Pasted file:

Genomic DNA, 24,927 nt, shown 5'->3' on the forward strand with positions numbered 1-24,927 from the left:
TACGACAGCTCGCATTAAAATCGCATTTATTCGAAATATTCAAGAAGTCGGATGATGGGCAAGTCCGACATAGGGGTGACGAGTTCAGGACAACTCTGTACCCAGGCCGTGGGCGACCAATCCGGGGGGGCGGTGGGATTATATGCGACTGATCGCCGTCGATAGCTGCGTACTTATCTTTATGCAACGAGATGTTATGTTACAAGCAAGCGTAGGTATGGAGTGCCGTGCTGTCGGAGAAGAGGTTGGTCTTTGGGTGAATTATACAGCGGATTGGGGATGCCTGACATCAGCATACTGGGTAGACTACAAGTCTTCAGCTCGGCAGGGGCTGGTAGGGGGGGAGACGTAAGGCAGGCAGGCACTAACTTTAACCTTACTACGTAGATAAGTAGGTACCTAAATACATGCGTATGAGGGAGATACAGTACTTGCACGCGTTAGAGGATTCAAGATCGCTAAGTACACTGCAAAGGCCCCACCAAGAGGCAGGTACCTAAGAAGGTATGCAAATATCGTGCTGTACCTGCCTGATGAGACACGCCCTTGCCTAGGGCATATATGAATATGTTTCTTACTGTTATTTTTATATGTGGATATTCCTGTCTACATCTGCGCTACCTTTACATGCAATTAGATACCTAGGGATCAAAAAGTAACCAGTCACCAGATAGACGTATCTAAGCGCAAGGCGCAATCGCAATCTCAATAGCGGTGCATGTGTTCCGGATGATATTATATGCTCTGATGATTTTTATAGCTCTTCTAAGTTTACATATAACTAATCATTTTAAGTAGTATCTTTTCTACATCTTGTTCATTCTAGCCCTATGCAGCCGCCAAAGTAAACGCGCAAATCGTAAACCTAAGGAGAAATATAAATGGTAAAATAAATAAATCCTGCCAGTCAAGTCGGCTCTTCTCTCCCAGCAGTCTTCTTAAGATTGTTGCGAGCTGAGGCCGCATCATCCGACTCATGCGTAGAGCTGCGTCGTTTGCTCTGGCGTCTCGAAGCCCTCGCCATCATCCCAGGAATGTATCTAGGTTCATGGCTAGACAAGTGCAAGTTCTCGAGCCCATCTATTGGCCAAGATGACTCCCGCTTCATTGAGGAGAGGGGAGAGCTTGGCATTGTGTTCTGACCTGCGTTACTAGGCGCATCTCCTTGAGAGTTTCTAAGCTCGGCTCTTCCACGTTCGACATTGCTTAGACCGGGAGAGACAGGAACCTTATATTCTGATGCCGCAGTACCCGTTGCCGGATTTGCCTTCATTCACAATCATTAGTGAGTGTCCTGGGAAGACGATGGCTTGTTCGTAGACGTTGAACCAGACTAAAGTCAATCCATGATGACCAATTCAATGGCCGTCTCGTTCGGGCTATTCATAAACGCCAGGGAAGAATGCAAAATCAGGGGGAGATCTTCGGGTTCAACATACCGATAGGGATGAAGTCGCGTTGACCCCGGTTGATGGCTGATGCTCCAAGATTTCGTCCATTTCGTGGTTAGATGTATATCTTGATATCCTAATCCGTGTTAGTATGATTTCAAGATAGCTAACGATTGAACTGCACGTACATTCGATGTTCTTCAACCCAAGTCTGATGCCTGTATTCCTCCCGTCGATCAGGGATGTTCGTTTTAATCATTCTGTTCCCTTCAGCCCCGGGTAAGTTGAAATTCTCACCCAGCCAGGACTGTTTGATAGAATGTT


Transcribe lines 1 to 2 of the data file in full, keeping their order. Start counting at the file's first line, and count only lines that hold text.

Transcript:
Genomic DNA, 24,927 nt, shown 5'->3' on the forward strand with positions numbered 1-24,927 from the left:
TACGACAGCTCGCATTAAAATCGCATTTATTCGAAATATTCAAGAAGTCGGATGATGGGCAAGTCCGACATAGGGGTGACGAGTTCAGGACAACTCTGTACCCAGGCCGTGGGCGACCAATCCGGGGGGGCGGTGGGATTATATGCGACTGATCGCCGTCGATAGCTGCGTACTTATCTTTATGCAACGAGATGTTATGTTACAAGCAAGCGTAGGTATGGAGTGCCGTGCTGTCGGAGAAGAGGTTGGTCTTTGGGTGAATTATACAGCGGATTGGGGATGCCTGACATCAGCATACTGGGTAGACTACAAGTCTTCAGCTCGGCAGGGGCTGGTAGGGGGGGAGACGTAAGGCAGGCAGGCACTAACTTTAACCTTACTACGTAGATAAGTAGGTACCTAAATACATGCGTATGAGGGAGATACAGTACTTGCACGCGTTAGAGGATTCAAGATCGCTAAGTACACTGCAAAGGCCCCACCAAGAGGCAGGTACCTAAGAAGGTATGCAAATATCGTGCTGTACCTGCCTGATGAGACACGCCCTTGCCTAGGGCATATATGAATATGTTTCTTACTGTTATTTTTATATGTGGATATTCCTGTCTACATCTGCGCTACCTTTACATGCAATTAGATACCTAGGGATCAAAAAGTAACCAGTCACCAGATAGACGTATCTAAGCGCAAGGCGCAATCGCAATCTCAATAGCGGTGCATGTGTTCCGGATGATATTATATGCTCTGATGATTTTTATAGCTCTTCTAAGTTTACATATAACTAATCATTTTAAGTAGTATCTTTTCTACATCTTGTTCATTCTAGCCCTATGCAGCCGCCAAAGTAAACGCGCAAATCGTAAACCTAAGGAGAAATATAAATGGTAAAATAAATAAATCCTGCCAGTCAAGTCGGCTCTTCTCTCCCAGCAGTCTTCTTAAGATTGTTGCGAGCTGAGGCCGCATCATCCGACTCATGCGTAGAGCTGCGTCGTTTGCTCTGGCGTCTCGAAGCCCTCGCCATCATCCCAGGAATGTATCTAGGTTCATGGCTAGACAAGTGCAAGTTCTCGAGCCCATCTATTGGCCAAGATGACTCCCGCTTCATTGAGGAGAGGGGAGAGCTTGGCATTGTGTTCTGACCTGCGTTACTAGGCGCATCTCCTTGAGAGTTTCTAAGCTCGGCTCTTCCACGTTCGACATTGCTTAGACCGGGAGAGACAGGAACCTTATATTCTGATGCCGCAGTACCCGTTGCCGGATTTGCCTTCATTCACAATCATTAGTGAGTGTCCTGGGAAGACGATGGCTTGTTCGTAGACGTTGAACCAGACTAAAGTCAATCCATGATGACCAATTCAATGGCCGTCTCGTTCGGGCTATTCATAAACGCCAGGGAAGAATGCAAAATCAGGGGGAGATCTTCGGGTTCAACATACCGATAGGGATGAAGTCGCGTTGACCCCGGTTGATGGCTGATGCTCCAAGATTTCGTCCATTTCGTGGTTAGATGTATATCTTGATATCCTAATCCGTGTTAGTATGATTTCAAGATAGCTAACGATTGAACTGCACGTACATTCGATGTTCTTCAACCCAAGTCTGATGCCTGTATTCCTCCCGTCGATCAGGGATGTTCGTTTTAATCATTCTGTTCCCTTCAGCCCCGGGTAAGTTGAAATTCTCACCCAGCCAGGACTGTTTGATAGAATGTT